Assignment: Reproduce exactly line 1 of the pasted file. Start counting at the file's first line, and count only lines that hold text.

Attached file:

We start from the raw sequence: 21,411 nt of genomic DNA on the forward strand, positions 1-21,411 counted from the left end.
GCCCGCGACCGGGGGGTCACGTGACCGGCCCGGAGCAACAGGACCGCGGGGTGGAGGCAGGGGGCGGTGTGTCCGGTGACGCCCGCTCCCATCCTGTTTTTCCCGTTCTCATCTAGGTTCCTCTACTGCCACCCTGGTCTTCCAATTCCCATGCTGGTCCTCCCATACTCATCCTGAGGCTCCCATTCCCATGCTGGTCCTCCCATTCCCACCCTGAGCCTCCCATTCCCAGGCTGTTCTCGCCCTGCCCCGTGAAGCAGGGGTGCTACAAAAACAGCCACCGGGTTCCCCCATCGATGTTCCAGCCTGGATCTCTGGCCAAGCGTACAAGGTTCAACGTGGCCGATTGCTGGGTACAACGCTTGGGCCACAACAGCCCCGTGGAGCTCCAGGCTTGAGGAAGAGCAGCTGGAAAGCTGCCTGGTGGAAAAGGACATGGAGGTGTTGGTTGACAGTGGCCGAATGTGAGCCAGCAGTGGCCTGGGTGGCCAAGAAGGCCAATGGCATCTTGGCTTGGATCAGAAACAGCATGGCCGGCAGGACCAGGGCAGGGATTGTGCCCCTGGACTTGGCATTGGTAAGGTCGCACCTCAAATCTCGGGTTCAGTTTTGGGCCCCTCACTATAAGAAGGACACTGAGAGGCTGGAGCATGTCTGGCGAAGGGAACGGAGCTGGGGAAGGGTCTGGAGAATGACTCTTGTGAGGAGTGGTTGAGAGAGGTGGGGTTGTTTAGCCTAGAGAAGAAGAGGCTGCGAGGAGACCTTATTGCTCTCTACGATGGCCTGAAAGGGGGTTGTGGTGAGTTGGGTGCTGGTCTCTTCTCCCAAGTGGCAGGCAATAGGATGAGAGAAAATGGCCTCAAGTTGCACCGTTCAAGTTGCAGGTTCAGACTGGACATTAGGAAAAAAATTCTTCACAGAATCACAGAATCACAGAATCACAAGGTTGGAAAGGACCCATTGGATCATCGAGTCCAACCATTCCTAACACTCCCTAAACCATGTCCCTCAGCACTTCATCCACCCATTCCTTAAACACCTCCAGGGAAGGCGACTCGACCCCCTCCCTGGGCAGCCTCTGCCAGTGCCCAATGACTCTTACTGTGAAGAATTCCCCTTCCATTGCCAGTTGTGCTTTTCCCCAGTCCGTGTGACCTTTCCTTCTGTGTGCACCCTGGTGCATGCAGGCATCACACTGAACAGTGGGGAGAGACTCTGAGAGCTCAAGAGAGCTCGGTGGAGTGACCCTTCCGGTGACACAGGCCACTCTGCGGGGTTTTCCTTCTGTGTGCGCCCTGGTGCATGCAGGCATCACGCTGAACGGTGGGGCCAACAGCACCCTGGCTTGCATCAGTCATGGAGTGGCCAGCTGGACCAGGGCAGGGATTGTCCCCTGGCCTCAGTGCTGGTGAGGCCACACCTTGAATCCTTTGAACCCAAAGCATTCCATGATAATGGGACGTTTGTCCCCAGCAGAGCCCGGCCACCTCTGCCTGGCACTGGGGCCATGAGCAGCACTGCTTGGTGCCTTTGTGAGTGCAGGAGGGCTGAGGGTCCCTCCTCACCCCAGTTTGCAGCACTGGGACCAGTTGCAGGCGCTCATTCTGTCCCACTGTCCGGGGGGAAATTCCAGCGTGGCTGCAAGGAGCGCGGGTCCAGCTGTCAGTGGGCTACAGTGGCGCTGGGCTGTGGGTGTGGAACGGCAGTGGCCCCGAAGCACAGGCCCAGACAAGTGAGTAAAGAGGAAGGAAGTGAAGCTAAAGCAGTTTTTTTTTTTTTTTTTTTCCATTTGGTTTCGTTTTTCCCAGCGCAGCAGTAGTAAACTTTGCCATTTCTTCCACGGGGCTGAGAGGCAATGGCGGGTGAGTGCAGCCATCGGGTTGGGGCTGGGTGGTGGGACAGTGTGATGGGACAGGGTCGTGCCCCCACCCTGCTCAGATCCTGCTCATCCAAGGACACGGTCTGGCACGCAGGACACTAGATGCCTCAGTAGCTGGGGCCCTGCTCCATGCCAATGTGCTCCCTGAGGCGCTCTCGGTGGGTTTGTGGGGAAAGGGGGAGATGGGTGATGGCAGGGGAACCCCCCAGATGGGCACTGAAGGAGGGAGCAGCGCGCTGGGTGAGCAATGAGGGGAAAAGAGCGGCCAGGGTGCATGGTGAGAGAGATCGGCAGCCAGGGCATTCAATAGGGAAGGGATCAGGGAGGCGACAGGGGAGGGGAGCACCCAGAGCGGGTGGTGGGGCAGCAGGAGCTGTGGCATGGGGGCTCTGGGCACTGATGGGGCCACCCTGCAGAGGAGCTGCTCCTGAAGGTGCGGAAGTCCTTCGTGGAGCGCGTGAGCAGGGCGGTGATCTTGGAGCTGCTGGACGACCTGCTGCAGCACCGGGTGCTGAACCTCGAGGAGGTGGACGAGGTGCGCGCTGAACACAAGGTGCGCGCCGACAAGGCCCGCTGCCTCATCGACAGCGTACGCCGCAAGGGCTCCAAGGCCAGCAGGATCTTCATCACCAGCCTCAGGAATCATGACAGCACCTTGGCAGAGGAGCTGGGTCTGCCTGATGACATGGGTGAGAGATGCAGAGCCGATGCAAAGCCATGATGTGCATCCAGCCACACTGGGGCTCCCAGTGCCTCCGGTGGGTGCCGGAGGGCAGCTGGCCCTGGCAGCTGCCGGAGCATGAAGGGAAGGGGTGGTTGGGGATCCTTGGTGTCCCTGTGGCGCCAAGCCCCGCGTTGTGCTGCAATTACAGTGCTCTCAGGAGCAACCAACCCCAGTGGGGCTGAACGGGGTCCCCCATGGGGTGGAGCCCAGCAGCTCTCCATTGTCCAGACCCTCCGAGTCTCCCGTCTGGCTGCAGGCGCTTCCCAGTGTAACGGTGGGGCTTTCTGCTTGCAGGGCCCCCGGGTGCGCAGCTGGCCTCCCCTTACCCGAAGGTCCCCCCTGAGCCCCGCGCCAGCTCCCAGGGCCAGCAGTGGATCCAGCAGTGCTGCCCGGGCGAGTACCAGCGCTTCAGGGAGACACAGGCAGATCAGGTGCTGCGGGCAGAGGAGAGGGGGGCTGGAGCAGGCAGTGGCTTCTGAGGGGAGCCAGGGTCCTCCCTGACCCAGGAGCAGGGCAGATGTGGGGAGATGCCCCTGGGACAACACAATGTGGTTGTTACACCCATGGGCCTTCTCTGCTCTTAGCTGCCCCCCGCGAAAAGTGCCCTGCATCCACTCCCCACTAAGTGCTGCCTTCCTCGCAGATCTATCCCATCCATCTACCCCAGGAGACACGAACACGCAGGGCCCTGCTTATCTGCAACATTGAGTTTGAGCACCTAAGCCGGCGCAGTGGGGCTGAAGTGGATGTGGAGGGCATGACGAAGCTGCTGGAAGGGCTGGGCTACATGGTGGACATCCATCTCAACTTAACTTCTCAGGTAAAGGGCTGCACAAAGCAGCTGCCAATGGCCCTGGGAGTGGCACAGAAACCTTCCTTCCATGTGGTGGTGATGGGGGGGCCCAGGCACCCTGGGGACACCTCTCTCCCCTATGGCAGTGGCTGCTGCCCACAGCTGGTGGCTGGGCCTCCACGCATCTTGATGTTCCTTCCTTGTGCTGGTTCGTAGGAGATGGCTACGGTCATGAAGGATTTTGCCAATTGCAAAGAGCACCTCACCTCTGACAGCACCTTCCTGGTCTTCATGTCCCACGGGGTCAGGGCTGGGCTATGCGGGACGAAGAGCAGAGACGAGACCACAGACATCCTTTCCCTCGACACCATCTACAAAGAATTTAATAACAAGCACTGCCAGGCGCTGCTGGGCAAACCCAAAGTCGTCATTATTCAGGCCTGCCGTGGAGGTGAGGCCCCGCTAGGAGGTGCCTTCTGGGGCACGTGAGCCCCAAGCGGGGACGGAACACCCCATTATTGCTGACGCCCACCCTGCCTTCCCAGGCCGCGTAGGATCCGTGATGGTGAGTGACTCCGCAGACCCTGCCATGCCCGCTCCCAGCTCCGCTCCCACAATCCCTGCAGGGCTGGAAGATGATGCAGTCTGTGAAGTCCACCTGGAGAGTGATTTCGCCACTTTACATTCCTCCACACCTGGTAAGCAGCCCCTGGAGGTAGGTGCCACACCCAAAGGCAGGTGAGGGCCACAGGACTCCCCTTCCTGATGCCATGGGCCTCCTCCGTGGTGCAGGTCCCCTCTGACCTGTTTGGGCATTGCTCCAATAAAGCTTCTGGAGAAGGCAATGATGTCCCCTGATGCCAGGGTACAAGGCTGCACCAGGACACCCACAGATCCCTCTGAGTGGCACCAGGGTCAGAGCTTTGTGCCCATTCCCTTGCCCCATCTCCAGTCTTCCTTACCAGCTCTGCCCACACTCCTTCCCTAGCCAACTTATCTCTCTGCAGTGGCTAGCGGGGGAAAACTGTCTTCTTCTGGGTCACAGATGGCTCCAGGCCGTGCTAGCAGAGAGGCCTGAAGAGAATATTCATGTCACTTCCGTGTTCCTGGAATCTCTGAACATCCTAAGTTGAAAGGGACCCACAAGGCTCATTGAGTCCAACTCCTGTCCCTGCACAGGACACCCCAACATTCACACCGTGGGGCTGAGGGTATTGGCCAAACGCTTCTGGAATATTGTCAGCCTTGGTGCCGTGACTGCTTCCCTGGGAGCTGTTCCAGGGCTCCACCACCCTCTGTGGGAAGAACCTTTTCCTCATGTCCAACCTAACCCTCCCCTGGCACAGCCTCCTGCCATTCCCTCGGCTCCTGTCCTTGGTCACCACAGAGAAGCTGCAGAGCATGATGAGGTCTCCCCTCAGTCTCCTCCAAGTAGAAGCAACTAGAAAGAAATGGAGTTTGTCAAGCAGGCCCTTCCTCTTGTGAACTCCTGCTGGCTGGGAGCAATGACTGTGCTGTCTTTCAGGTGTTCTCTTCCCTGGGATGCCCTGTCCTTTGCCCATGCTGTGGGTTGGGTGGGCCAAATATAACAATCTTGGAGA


We start from the raw sequence: 21,411 nt of genomic DNA on the forward strand, positions 1-21,411 counted from the left end.